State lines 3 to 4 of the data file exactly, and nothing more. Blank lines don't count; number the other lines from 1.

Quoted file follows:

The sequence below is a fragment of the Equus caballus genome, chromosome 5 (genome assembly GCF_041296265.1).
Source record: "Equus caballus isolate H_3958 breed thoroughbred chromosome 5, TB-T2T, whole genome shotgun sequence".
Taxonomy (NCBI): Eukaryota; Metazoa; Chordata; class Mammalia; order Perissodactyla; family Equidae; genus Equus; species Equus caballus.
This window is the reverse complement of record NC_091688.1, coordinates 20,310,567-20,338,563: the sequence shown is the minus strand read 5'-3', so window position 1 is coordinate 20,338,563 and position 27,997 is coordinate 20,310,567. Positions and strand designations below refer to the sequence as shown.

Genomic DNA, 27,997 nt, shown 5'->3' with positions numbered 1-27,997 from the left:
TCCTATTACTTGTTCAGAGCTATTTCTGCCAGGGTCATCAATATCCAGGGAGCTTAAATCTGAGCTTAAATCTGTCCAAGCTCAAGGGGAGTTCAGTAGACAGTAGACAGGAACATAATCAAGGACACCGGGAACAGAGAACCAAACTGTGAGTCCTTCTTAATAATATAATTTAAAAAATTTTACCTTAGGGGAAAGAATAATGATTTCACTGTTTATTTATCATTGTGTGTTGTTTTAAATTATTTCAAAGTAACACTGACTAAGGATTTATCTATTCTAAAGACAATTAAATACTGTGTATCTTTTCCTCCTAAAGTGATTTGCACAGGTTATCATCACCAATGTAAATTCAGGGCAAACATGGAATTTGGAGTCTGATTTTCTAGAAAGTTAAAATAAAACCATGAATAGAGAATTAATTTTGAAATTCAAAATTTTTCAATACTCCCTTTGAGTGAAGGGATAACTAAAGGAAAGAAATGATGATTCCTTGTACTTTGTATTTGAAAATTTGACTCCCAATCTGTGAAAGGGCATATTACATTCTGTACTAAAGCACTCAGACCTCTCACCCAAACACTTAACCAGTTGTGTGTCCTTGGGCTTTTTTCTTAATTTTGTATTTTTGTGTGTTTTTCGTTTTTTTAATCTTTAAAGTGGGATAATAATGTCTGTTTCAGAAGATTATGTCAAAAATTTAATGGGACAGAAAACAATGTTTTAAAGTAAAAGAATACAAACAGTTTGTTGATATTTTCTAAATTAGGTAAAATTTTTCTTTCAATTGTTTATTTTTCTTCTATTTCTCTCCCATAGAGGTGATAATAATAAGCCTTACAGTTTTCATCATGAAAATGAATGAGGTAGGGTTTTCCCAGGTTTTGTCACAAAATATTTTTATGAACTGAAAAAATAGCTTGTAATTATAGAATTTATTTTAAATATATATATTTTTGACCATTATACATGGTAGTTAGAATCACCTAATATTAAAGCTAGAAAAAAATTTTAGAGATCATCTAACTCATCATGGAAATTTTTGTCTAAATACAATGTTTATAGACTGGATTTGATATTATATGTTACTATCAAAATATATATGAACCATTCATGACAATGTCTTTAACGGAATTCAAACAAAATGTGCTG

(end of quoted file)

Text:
Taxonomy (NCBI): Eukaryota; Metazoa; Chordata; class Mammalia; order Perissodactyla; family Equidae; genus Equus; species Equus caballus.
This window is the reverse complement of record NC_091688.1, coordinates 20,310,567-20,338,563: the sequence shown is the minus strand read 5'-3', so window position 1 is coordinate 20,338,563 and position 27,997 is coordinate 20,310,567. Positions and strand designations below refer to the sequence as shown.